An attempt to expel Rep. George Santos failed in the U.S. House of Representatives on Wednesday (1), when a Republican-led resolution failed to secure the two-thirds majority needed to pass.
The final vote was 179 to 213.
Before analyzing the issue, Santos defended his right to the “presumption of innocence.”
“I have the right to the presumption of innocence until proven guilty. I am fighting for this right and if these guys don’t believe in it, then democracy is dead,” Santos told Manu Raju of CNN.
Previously, five members of the New York Republican Party called for Santos’ expulsion.
“As Republican members of the New York delegation, we fully support the expulsion of Santos and ask all our colleagues to join us in voting yes,” the lawmakers wrote in a new letter to their colleagues in bedroom.
Congressmen Nick LaLota, Anthony D’Esposito, Marcus Molinaro, Brandon Williams and Mike Lawler signed the letter. They address several specific concerns raised by their colleagues, including arguments for letting Santos’ voters decide and that by impeaching him they are only diminishing the party’s majority.
“This question is not political, but moral. It’s a question of right and wrong,” they wrote, refuting their colleagues’ argument that this would further endanger the party majority.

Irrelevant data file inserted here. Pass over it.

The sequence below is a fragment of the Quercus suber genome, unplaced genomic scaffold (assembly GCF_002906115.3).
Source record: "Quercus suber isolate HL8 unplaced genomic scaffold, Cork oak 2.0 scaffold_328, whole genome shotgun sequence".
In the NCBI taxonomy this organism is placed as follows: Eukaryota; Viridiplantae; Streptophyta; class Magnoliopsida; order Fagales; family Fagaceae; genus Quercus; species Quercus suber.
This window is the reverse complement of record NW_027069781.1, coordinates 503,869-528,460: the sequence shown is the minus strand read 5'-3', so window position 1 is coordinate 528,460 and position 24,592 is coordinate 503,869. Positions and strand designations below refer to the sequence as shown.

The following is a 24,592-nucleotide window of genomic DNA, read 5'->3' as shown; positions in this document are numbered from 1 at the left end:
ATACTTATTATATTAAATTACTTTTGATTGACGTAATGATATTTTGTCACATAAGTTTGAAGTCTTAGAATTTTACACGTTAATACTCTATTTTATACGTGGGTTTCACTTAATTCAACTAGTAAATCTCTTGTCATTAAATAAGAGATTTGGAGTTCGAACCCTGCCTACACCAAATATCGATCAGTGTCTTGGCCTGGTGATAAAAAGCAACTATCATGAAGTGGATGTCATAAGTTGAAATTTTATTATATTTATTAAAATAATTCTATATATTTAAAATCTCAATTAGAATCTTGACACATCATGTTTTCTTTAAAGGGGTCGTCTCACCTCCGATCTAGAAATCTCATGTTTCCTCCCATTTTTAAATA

House Republicans currently control 221 seats, compared to Democrats’ 212. There are two vacancies: one in a safe Republican district in Utah and one in a safe Democratic district in Rhode Island.
Republicans also say deporting Santos before a criminal conviction would set a “positive” precedent.
“In fact, we should inform the American people if a candidate for Congress is lying about anything about him to get their votes, and then that false identity will become known, whether he admits it or not, to members of the House will expel the fraudster and give voters an opportunity to have adequate representation.
Last Tuesday (31), the House Ethics Committee announced that it would provide an update on its investigation by November 17. Members of the New York Republican Party worry that this will leave other lawmakers waiting to see how the case plays out.
Santos faces 23 charges, including wire fraud and identity theft. He pleads innocent.
Santos wrote on X, formerly Twitter, on Monday (30): “I will not beg for my constitutional rights. I will let my colleagues make their decisions without my interference.
Last week he said he would not resign and said: “I have a right to due process and not a predetermined outcome as some seek.” »